That is always the question. And something each of us has to decide on our own. I personally feel that getting a more feminine body will help my mind be at peace with my body. I’m not going to give up the adventure lifestyle that I yearn to lead so thus I’m still going to dress like a Tomboy or male. This is mostly due to the fact that the things I wear need to last and not be flimsy. I’m just much happier with using that term, or outdoor enthusiast, to describe myself rather than man or woman. I don’t think we need to label ourselves according to gender but rather we should label ourselves according to who we are. I am an outdoor enthusiast and neither male or female.


  8. Andy

    I was actually struggling with this concept myself, but I think I have it now… I tried talking to my mom when I thought I was FtM, and she basically said she couldn’t/wouldn’t treat me as male because it would ruin my 6-year-old brother’s perception of gender. Now that I’m understanding myself as not-female, and masculine, but not quite male, I’m afraid to tell her because she might take it as me saying that I’m a masculine girl. My mom tries to understand me, but she’s bull-headed and when I try to correct her on something, she always says that what she believes is what I said first.


  9. shunomellow

    OP, Aeryn, Jordan. I relate to a lot of what’s been said. It’s helped thanks :)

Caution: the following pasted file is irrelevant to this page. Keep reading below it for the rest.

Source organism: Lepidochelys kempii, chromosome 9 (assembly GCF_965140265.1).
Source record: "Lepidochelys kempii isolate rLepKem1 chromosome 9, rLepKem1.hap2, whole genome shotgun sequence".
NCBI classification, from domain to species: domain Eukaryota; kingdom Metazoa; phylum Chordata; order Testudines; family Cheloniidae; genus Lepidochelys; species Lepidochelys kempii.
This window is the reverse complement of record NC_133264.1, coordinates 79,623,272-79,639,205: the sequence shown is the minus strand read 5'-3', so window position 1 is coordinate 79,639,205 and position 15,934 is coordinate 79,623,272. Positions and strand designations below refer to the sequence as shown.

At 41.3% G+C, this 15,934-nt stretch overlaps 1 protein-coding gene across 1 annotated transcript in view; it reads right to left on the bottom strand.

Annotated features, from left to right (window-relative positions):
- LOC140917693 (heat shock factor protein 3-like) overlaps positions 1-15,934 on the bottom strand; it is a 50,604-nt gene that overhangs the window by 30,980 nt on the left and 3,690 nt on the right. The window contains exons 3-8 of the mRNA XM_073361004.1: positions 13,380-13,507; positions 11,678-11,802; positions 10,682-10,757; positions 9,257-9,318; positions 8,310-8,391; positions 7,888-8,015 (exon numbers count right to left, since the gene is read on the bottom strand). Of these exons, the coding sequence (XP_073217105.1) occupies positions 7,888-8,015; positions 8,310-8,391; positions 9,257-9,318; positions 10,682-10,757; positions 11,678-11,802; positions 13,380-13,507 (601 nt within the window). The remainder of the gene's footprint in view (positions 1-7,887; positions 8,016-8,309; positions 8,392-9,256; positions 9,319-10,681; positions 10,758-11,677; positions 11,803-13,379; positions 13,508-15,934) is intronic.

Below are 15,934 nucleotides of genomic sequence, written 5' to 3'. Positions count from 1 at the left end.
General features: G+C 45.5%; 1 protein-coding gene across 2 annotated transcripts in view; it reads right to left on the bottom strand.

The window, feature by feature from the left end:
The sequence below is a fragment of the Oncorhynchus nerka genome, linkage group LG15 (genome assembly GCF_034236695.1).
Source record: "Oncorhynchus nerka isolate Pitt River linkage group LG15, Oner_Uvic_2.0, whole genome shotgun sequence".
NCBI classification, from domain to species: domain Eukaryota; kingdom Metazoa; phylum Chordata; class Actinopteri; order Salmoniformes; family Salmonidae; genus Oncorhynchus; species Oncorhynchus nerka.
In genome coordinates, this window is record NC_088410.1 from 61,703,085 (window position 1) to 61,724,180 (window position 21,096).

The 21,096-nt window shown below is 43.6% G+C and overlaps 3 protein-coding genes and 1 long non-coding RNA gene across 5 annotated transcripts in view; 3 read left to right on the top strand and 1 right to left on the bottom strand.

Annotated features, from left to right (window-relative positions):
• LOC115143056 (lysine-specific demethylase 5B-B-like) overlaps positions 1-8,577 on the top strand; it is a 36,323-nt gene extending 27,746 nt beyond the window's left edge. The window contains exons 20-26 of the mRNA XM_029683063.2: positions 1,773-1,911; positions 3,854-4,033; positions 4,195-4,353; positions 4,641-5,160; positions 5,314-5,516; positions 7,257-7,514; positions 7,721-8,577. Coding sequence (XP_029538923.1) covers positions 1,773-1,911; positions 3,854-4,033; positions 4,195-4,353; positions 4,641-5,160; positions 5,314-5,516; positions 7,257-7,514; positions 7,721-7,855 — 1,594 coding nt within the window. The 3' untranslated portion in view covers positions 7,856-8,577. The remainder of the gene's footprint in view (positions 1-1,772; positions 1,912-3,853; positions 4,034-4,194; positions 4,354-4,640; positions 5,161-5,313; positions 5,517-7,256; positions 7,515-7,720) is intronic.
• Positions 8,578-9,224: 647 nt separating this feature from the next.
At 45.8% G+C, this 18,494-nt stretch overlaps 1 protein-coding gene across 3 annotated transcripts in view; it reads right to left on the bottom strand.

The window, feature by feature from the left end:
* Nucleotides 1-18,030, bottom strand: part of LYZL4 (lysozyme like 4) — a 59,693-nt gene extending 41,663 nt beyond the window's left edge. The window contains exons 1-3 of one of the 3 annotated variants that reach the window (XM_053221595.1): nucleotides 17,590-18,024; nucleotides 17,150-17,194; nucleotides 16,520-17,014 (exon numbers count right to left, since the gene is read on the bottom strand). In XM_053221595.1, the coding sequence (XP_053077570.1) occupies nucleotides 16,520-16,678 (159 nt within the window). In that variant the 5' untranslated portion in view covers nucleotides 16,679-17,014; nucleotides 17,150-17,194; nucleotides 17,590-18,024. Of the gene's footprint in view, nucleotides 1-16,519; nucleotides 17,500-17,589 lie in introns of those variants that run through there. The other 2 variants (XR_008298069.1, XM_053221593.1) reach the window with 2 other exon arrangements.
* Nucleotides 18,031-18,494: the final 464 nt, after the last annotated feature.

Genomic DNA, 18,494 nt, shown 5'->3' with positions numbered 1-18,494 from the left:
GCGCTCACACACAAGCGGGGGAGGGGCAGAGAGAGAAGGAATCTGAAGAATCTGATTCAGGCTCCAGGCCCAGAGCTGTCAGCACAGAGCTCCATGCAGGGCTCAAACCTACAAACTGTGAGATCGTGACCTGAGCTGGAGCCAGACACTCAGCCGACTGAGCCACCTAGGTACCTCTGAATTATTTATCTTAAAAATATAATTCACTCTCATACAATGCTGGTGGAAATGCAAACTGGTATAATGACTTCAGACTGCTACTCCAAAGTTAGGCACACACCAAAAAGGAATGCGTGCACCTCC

If I could magically alter the past and relive my exact same life as female I would. But I can’t. I have a male life and a male body and I’m mostly ok with that. I’ve learned masculinity from roles such as son, boyfriend, husband, father.

    I’ve always felt more female in my mind and would dearly like to present as female if I could. I know the person I appear to be isn’t the real me, I just want to find out who I am and to try to live that life authentically.

    But what now is the question.


    Jessica replied:

    I have felt the same. What I have decided in my life as it is now is to live my life as authentically me – and if you as observer call that masculine in this case, or you call that feminine in this other case, well, that’s up to you.

    I am differently minded, to borrow my sister’s turn of phrase and I am also differently bodied, so I’ll never fit neatly into any of the boxes, but I really do not want to it in, never have, never will, so I am perfectly OK with that state of affairs.